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College Education:
Short-Term Investment, Long-Term Gain

Reve' M. Pete, D. T. S.
Dr. Reve' M. Pete

At this writing, the US Congress is hammering out an agreement for the so-called Wall Street Bailout. The amount of money needed to accomplish this is astronomical: 700 billion dollars. That is a lot of money. Even though that amount of cash is not in the US Treasury, the fact that the United States government is in a position to even consider such a thing says a lot for our country. The United States truly has been blessed by God and is the greatest nation on the face of this earth!

That brings me to the subject of this writing: college education. In particular, the purpose of this writing is to discuss grants provided by the United States government to US citizens for the purpose of obtaining a college education. Such grants should be a consistent part of the government's expenditures because those grants will return taxpayers to the United States government within a period of 4 to six years. Therefore, investing in college education grants is wise and prudent and will have great long-term gains.

College education grants are better than student loan programs. College education grants allow college students to complete their education debt free. That means when that grant recipient becomes a taxpayer upon receiving his or her first paycheck, that recipient will not be encumbered with debt. The current situation involving the mortgage crisis should be ample warning to all about the dangers of debt. It would be interesting to find out how many persons who defaulted on home loans were also paying off student loans. That information might be a real eye-opener. For its 4 to 6 year investment, the United States government could receive 43 to 45 years of income through payroll deductions. That income is compounded if the grant recipient becomes and entrepreneur and provides jobs for other people. This is a great return on investment (ROI) to the United States Treasury.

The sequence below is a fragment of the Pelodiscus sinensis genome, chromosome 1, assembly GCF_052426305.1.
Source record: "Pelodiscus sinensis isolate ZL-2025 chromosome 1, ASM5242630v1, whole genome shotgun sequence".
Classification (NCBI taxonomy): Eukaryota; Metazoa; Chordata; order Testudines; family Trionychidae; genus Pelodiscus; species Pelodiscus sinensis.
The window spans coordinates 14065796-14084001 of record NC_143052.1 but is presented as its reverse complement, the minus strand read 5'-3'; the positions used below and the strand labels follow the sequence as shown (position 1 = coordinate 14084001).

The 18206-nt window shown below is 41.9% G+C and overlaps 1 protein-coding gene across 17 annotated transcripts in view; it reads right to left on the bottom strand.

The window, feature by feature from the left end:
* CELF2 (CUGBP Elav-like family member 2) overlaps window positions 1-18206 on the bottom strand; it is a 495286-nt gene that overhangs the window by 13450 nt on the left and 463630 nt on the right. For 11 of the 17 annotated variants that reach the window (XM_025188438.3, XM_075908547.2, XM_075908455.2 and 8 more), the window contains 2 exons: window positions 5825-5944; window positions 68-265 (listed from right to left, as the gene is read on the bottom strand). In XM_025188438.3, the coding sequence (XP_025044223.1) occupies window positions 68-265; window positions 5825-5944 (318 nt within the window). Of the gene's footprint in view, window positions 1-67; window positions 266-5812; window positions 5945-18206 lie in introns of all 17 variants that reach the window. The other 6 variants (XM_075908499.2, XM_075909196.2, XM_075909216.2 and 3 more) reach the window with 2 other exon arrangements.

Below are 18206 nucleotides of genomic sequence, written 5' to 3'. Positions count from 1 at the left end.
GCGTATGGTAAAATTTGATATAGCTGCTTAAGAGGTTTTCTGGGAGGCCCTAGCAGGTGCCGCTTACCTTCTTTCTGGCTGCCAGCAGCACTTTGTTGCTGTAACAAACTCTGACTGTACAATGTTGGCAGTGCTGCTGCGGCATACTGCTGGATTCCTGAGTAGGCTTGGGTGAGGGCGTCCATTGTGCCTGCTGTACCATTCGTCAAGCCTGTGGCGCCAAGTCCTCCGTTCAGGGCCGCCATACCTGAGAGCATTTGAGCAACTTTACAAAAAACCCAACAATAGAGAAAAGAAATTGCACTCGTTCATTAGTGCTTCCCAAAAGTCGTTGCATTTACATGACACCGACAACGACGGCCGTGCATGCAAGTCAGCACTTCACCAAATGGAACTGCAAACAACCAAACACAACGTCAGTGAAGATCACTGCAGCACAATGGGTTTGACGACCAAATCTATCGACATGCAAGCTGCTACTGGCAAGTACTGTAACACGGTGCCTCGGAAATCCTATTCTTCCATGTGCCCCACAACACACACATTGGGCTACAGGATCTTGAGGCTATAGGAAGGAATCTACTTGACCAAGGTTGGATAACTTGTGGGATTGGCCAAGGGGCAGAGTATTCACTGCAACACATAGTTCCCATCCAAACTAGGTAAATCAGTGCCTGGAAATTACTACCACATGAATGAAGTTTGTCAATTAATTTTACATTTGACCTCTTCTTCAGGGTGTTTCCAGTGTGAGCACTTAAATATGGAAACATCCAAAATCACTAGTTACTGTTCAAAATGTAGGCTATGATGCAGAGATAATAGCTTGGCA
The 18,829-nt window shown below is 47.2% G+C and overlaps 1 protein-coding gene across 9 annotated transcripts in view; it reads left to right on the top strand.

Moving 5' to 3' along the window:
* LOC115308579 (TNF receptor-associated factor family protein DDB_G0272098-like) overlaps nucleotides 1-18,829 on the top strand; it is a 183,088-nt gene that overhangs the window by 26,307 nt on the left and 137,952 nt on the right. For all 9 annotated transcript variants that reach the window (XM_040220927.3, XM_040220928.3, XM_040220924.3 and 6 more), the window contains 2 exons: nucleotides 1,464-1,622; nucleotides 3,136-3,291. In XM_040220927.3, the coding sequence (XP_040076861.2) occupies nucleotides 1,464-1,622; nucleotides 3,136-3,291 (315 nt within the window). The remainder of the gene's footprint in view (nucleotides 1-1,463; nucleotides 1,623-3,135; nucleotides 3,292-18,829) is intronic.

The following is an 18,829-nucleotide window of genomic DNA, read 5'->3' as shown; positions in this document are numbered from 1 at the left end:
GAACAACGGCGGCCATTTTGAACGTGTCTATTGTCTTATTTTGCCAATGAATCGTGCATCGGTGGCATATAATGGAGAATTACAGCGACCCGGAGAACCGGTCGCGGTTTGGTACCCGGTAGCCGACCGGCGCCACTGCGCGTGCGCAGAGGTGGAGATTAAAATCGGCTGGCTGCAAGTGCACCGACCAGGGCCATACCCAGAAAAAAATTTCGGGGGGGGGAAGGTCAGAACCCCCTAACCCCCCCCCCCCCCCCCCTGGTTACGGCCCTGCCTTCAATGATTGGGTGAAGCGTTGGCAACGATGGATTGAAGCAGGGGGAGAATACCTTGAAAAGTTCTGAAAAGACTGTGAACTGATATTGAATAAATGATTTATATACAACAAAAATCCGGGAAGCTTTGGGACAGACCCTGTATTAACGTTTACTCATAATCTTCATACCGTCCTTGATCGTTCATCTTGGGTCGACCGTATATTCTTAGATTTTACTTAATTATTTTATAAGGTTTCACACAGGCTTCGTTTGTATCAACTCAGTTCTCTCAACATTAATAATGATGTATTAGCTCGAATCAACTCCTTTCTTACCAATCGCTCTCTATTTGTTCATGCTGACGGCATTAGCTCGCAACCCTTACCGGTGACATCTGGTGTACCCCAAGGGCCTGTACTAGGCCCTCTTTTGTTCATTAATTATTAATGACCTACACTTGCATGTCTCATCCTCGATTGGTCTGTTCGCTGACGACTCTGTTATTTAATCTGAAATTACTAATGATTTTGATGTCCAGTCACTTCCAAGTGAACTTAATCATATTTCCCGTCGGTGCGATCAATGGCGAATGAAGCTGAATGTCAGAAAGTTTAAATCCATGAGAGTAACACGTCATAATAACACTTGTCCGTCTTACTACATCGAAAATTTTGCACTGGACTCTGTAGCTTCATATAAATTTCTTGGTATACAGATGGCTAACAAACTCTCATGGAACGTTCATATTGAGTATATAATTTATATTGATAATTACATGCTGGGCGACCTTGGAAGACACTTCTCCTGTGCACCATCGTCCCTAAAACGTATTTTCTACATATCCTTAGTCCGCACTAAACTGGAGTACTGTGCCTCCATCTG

College education grants also provide an immediate stimulus to the US economy. College education grant money is paid directly to colleges and universities. Those schools use that money to maintain and operate themselves. That means they have to buy goods and services. So the money immediately passes into the US economy. College loan programs also provide an immediate economic stimulus. However, what those loans provide up front becomes a heavy drag at the end. College loans do not provide for a healthy economy.

If the United States government has to make a choice between eliminating college education grants and other government programs, college education grants should be maintained as a top priority expenditure. For the US government, college education grants are a wise and prudent investment.

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